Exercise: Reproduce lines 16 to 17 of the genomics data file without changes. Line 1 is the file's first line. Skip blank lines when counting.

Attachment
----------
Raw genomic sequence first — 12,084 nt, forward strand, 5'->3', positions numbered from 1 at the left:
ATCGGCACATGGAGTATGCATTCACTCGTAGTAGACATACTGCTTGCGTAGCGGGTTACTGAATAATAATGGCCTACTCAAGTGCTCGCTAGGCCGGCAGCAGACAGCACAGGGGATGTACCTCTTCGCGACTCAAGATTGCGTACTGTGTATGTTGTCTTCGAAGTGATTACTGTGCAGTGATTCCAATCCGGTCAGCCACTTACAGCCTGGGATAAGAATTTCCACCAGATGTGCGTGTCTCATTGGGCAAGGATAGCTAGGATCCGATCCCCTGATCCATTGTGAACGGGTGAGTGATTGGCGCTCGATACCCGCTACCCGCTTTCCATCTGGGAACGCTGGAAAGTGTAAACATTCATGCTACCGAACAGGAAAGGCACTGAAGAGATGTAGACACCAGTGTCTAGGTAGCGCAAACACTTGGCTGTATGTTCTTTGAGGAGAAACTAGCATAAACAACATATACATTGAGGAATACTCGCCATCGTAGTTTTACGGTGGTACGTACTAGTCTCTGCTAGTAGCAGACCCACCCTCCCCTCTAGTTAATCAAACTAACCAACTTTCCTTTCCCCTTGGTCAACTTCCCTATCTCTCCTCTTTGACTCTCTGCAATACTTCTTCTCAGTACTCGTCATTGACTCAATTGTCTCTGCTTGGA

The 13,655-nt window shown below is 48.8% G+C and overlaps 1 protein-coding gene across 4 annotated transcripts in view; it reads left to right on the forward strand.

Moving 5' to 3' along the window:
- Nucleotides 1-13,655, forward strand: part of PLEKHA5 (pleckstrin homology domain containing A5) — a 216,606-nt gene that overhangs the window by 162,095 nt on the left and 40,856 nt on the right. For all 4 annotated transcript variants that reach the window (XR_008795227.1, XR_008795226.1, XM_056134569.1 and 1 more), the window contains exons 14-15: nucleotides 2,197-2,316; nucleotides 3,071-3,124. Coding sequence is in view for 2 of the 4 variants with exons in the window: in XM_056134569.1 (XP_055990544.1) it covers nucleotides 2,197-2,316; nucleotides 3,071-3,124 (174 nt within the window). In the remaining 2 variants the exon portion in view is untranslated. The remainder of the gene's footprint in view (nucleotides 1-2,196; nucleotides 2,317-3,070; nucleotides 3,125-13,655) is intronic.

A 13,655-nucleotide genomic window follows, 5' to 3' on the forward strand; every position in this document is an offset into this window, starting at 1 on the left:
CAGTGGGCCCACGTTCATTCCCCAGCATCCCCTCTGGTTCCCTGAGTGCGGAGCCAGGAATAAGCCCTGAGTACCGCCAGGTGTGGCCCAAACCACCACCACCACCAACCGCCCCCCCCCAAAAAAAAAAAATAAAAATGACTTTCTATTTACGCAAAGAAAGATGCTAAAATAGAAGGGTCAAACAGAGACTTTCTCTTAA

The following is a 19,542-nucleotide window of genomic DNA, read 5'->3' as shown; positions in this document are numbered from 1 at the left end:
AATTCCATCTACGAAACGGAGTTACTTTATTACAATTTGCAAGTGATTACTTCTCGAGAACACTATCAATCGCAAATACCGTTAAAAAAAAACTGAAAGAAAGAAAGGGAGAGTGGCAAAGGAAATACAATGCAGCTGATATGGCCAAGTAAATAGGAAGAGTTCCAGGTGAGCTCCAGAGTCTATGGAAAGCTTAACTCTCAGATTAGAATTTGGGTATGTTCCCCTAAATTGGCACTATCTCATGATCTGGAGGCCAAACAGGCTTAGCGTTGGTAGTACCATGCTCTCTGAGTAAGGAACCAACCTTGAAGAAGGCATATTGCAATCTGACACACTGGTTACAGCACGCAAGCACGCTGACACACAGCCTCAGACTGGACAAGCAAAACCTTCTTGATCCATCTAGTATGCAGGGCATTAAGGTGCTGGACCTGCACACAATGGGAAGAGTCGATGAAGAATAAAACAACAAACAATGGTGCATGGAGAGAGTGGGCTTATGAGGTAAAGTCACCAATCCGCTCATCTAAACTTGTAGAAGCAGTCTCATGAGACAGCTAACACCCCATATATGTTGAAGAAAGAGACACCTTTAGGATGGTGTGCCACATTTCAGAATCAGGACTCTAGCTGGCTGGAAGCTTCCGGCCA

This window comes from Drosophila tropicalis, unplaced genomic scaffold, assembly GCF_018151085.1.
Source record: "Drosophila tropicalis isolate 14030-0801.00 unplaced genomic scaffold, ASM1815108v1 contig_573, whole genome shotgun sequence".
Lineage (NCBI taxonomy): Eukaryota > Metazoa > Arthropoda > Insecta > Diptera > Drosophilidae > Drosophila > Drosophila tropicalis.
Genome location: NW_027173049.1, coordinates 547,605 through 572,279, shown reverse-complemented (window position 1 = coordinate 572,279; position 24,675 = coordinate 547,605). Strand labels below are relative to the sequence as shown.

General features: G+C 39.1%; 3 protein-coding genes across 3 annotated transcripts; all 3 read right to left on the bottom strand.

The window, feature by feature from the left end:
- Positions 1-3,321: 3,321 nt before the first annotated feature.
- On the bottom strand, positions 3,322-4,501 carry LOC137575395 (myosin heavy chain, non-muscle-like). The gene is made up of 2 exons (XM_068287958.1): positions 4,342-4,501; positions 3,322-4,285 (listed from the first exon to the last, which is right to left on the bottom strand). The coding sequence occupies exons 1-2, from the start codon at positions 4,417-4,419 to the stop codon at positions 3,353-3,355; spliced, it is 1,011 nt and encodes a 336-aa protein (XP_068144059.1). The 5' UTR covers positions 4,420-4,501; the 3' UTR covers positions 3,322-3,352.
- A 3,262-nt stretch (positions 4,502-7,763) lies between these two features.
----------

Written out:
- Positions 1-3,321: 3,321 nt before the first annotated feature.
- On the bottom strand, positions 3,322-4,501 carry LOC137575395 (myosin heavy chain, non-muscle-like). The gene is made up of 2 exons (XM_068287958.1): positions 4,342-4,501; positions 3,322-4,285 (listed from the first exon to the last, which is right to left on the bottom strand). The coding sequence occupies exons 1-2, from the start codon at positions 4,417-4,419 to the stop codon at positions 3,353-3,355; spliced, it is 1,011 nt and encodes a 336-aa protein (XP_068144059.1). The 5' UTR covers positions 4,420-4,501; the 3' UTR covers positions 3,322-3,352.